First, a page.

Thursday, November 3, 2011

200 Years of Wedding Dresses at Bendigo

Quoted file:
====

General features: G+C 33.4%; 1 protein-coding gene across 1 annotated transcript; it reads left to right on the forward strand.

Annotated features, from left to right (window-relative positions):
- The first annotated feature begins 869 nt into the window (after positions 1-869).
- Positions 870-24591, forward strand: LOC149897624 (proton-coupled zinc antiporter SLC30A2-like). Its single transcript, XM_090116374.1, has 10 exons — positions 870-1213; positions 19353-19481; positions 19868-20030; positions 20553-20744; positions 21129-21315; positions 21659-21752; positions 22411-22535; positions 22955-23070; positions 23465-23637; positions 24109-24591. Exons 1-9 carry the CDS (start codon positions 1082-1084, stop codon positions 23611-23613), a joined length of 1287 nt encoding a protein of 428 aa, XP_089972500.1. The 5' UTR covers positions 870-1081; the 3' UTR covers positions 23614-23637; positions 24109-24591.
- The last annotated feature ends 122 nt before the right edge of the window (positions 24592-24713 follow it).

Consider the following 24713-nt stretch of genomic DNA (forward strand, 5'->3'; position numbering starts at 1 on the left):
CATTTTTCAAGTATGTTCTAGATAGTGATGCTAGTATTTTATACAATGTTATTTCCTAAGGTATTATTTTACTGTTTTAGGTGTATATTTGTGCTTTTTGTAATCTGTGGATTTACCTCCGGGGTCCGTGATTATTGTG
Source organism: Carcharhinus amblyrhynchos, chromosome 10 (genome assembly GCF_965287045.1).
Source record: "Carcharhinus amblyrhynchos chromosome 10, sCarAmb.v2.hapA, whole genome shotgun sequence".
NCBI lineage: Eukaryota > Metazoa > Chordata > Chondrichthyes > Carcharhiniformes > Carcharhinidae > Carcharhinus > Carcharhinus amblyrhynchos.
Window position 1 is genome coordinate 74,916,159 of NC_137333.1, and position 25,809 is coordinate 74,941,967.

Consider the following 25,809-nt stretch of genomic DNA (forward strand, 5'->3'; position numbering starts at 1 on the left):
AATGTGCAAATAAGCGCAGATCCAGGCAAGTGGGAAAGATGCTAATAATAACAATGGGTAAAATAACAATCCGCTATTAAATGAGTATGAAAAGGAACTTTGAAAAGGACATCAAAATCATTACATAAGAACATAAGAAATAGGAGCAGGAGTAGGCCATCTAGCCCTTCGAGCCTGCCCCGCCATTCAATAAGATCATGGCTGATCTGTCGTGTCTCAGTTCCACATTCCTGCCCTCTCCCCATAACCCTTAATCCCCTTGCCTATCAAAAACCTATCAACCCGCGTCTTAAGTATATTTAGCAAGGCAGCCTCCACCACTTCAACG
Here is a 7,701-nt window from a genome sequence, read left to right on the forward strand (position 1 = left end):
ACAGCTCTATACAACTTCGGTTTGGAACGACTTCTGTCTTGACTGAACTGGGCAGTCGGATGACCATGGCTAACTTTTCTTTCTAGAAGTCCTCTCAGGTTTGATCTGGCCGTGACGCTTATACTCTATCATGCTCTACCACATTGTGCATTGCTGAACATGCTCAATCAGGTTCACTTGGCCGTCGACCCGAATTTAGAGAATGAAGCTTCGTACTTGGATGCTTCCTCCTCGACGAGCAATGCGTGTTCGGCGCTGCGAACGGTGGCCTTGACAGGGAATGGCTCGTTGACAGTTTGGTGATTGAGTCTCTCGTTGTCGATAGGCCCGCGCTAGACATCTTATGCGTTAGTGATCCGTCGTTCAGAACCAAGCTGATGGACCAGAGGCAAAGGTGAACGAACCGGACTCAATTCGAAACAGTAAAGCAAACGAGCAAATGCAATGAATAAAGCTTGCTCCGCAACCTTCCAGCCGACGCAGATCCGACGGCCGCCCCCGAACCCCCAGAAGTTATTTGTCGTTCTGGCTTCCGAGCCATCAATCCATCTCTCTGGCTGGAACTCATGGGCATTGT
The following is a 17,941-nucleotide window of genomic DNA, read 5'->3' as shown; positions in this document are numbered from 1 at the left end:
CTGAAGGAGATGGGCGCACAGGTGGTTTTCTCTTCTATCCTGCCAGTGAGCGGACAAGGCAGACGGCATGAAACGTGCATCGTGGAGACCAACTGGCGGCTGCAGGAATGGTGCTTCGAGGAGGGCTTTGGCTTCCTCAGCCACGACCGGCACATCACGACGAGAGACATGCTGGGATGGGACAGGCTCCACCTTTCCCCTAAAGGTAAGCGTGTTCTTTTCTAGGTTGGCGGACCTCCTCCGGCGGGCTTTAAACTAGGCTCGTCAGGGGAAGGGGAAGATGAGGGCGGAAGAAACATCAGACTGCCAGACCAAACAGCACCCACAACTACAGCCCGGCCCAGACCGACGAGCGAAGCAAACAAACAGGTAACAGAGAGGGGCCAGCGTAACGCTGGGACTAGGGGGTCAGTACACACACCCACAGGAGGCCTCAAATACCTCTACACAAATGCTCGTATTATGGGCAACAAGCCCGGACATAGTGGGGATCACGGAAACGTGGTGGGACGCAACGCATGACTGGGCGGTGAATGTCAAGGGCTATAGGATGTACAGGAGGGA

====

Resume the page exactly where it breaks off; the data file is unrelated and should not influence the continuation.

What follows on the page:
It's been on since early August but it was only last week that I managed to get to the White Wedding Dress exhibition at the Bendigo Art Gallery.  Most of the gowns are on loan from the Victoria and Albert Museum but there was an Australian section as well.  I was surprised how busy it was (on a Thursday morning) and that made viewing the exhibition not such a relaxing experience but I'm glad I got to see it.  Not all the dresses were white, nor were they all traditional wedding gowns.  I enjoyed the diversity, a good balance between what you might expect and what was surprising.  My favourite gowns had a curtain connection.  The first was one made during the second world war out of curtain fabric, which, unlike other fabric was not rationed with coupons.  The dress was very elegant and sophisticated but had a 'joie de vivre' about it.  The background was  a pale gold satin which was embossed with white daisies with yellow centres.  It was full length, might have had a tiny train, cant remember but it was slinky.  The other gown was simple, light and airy but also had a freshness.  It was designed by Melbourne designers MaterialByProduct and was designed to be hung as a curtain when not being worn as a wedding dress. Funny though, I didnt like any of the dresses as much as my mum's which hangs on my workroom wall.  Being there  doesnt do justice to the understated elegance of it but given that it almost went to the Op shop, I am pleased to be able to enjoy it everyday. She was married in 1960 and the dress was probably very typical of the time.  Full skirt emphasising a small waist, tiny train, three quarter length sleeves and guipure lace

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